• Getting in futures shape 
    “There are decades where nothing happens; and there are weeks where decades happen.” Lenin Don’t we all know that feeling now.

    Prospect Magazine alerted me to this particularly apt quote. It is a much more evocative quote than Hemingway’s “gradually then suddenly” which is also doing ...

    SciBlogsBy Robert Hickson
    7 days ago
  • Maybe axing Clark would be unfair. But what about any of this is fair?
    Yesterday was the day the consequences of the lockdown suddenly got very real for many. Firms have been closing and laying people off since the outset of the quarantine but this has mostly been happening out of the public eye. The mass closure of a number of iconic New Zealand ...
    PunditBy Liam Hehir
    7 days ago
  • Might a ‘Coasean’ social contract mitigate overall societal harm from COVID-19?
    Brian Williamson1, Prof Nick Wilson2 (1Economic consultant, UK; 2University of Otago Wellington) In this blog, we outline how a win-win social contract could be forged to address the major dimensions of response to the COVID-19 pandemic when using a mitigation strategy: the particular need to protect older people from high ...
    SciBlogsBy Public Health Expert
    7 days ago
  • Returning To “Normalcy”.
    Resuming Normal Service: The Republican Party's nominee for in 1920, Warren Harding, promised the American people: “not heroics, but healing; not nostrums, but normalcy; not revolution, but restoration”. If she wishes to remain our prime minister, then Jacinda Ardern will offer New Zealanders the same.HOW EDUCATED AMERICA snickered when the ...
    7 days ago
  • New Zealand’s Government Must Save New Zealand’s Media.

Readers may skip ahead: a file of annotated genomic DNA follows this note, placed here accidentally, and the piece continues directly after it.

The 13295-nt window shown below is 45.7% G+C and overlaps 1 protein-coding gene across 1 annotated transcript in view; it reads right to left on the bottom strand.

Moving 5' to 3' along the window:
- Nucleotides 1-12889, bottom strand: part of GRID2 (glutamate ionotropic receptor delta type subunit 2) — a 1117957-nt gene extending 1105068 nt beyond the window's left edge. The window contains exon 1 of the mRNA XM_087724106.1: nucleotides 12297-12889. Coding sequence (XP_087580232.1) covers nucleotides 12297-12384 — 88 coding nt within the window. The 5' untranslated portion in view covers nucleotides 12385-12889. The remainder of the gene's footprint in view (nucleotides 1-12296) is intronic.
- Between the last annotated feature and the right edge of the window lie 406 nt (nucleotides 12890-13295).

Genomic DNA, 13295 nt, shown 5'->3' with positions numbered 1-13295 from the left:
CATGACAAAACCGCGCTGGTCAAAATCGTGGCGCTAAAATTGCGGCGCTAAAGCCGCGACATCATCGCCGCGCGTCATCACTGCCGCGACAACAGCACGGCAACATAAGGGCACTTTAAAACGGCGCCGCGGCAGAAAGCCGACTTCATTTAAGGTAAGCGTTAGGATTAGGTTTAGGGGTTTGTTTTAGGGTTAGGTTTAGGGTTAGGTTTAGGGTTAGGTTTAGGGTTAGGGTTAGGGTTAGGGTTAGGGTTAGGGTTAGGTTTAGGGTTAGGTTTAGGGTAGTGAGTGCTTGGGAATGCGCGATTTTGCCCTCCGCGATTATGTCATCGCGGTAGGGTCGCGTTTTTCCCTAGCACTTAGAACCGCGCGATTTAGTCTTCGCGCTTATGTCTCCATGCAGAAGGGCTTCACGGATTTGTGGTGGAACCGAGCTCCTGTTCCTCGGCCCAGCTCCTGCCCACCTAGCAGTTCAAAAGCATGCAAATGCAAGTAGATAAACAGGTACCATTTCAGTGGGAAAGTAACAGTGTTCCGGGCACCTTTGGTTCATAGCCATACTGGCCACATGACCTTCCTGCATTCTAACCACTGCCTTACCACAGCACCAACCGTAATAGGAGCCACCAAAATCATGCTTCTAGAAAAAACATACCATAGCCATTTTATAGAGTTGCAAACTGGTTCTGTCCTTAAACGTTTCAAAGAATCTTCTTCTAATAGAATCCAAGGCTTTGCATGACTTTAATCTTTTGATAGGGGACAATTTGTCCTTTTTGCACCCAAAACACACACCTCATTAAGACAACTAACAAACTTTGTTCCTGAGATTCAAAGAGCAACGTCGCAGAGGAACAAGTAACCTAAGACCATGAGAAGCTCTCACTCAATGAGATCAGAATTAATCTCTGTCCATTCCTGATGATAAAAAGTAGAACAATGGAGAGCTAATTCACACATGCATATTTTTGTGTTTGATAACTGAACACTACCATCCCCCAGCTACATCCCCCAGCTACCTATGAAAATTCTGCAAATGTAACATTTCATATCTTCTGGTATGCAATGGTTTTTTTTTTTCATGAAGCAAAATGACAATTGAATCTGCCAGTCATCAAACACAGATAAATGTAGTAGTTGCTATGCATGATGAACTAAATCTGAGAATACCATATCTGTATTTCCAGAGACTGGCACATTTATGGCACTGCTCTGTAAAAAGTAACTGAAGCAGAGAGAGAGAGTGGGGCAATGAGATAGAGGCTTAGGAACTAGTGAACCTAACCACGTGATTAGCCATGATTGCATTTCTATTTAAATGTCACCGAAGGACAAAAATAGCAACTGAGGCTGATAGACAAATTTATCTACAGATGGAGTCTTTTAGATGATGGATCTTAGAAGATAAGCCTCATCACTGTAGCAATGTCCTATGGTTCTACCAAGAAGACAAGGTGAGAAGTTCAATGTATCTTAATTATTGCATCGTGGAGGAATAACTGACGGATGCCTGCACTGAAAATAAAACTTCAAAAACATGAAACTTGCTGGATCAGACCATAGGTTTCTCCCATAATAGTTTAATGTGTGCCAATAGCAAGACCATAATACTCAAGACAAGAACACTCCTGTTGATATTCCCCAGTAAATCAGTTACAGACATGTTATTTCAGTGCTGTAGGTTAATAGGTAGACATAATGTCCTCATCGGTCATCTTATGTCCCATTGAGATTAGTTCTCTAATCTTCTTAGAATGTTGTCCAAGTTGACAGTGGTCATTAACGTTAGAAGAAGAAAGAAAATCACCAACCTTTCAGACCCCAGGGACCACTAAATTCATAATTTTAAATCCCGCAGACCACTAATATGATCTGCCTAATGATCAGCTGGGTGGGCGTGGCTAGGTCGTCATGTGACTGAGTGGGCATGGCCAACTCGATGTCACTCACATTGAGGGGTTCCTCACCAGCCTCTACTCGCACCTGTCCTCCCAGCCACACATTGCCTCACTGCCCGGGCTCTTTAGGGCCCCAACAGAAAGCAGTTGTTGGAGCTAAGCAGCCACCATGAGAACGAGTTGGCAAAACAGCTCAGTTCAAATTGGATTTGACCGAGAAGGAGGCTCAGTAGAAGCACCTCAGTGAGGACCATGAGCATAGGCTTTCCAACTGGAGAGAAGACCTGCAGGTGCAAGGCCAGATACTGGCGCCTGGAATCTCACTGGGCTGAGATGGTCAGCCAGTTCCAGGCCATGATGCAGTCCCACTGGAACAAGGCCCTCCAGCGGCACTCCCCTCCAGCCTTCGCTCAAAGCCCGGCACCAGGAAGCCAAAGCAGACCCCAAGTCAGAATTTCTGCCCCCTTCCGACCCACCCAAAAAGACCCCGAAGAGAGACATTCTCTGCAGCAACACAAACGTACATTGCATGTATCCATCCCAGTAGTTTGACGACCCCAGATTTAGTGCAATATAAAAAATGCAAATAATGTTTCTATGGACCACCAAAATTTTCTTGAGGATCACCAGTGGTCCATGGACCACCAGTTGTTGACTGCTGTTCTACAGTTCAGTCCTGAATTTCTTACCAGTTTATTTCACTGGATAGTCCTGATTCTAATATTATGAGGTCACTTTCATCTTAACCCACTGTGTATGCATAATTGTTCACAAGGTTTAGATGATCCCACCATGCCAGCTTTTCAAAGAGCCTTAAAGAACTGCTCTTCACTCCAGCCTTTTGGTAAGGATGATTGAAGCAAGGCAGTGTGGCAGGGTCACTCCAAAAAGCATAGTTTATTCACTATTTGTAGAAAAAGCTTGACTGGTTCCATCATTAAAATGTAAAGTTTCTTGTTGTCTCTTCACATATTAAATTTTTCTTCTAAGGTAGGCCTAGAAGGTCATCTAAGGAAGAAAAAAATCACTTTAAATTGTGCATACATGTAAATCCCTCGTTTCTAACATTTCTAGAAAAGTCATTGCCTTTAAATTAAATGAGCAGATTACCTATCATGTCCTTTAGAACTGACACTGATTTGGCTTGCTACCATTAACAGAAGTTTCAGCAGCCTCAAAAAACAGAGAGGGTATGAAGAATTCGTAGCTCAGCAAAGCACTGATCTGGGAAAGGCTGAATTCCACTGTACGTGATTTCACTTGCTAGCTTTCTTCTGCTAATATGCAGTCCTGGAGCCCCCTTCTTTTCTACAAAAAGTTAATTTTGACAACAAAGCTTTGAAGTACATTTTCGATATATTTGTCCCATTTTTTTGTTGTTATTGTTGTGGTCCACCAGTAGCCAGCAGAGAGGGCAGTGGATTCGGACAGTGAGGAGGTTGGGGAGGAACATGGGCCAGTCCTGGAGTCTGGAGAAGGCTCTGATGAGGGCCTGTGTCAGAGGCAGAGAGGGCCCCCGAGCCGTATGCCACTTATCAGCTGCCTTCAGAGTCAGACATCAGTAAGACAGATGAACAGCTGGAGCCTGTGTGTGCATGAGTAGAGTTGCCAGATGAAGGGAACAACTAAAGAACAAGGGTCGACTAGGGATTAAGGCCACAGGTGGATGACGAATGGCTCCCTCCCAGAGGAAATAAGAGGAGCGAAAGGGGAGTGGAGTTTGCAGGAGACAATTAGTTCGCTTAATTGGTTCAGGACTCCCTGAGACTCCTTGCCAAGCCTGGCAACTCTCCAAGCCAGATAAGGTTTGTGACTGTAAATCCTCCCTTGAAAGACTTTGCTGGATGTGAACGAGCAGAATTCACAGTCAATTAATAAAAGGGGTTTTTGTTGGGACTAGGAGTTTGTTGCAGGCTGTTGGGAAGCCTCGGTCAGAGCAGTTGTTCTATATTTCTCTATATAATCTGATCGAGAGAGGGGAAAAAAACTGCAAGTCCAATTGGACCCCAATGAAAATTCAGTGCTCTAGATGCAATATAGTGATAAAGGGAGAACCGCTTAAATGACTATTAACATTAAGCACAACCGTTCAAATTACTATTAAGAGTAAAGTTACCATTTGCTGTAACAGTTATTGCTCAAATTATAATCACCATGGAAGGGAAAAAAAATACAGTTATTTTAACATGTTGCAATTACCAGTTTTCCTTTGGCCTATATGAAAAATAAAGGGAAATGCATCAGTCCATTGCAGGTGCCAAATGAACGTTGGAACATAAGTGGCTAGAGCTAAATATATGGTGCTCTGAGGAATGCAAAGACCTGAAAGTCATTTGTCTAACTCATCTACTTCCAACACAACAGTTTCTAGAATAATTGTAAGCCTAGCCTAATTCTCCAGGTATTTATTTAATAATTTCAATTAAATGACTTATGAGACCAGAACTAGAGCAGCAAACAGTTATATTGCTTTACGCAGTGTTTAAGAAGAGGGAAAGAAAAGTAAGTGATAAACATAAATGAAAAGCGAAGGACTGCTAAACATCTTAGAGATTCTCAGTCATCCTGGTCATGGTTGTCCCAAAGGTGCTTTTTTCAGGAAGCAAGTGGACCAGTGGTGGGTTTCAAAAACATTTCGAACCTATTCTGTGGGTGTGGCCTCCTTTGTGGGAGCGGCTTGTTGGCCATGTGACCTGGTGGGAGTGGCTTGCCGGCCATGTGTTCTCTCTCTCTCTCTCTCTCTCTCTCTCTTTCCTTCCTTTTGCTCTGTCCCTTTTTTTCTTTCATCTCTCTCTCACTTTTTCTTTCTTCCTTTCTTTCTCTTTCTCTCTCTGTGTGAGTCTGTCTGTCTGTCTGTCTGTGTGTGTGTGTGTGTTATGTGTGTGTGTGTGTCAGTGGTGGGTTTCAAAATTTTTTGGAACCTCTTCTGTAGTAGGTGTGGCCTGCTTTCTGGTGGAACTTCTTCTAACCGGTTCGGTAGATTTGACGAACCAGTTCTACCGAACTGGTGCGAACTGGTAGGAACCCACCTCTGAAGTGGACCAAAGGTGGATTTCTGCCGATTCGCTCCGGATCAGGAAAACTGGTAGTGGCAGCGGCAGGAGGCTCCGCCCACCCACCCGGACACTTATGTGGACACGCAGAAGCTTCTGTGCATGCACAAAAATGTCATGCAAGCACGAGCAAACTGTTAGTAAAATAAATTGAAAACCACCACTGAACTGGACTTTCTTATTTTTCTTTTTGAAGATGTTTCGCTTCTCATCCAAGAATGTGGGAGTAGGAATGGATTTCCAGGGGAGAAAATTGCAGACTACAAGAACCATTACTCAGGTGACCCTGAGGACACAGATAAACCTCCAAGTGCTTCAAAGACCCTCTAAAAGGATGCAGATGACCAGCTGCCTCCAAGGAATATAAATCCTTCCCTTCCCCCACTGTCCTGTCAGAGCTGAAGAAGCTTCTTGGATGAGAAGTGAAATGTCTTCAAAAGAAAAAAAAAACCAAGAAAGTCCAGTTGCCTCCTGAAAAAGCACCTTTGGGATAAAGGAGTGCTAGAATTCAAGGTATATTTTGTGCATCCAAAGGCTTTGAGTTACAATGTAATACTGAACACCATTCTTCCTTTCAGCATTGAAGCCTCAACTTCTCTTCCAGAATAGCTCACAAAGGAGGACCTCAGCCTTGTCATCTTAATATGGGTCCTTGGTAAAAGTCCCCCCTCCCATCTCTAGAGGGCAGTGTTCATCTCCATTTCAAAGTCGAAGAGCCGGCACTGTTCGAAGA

No Free Society Without A Free And Functioning News Media: If we are to surrender our civil rights to the broader cause of defeating Covid-19, then foreign corporations must, likewise, surrender their right to inflict immense economic and cultural harm on New Zealanders simply because it improves their bottom line.I’M ...
    7 days ago
  • Corona fevers and the madness of models
    by Daphna Whitmore A third of the world is under lockdown and a clear assessment of this measure to curb the spread of COVID-19 is urgently needed.  With any high-stakes decisions it has to be asked what are we dealing with here? Are the measures warranted? Will they achieve their ...
    RedlineBy Daphna
    1 week ago
  • Lockdown day 8
    I haven’t done a huge amount in the last few days. I’m reading The Poppy War and I’ve sort of poked at a couple of games – I started SOMA but I’m a wimp and I quit while in the first room after the brain scan. I might try it ...
    The little pakehaBy chrismiller
    1 week ago
  • Backstage and Theatre
    The swan politicians may be gliding on the water, occasionally snapping at one another. Meanwhile, as the Covid19 crisis illustrates, the officials are desperately paddling below providing the real locomotion. One of the most fatuous recent grandstanding comments (of about a week ago), adding to the public’s anxieties, was ...
    PunditBy Brian Easton
    1 week ago
  • Legal Beagle: Waiver, the singular Crown and the conduct of Crown legal business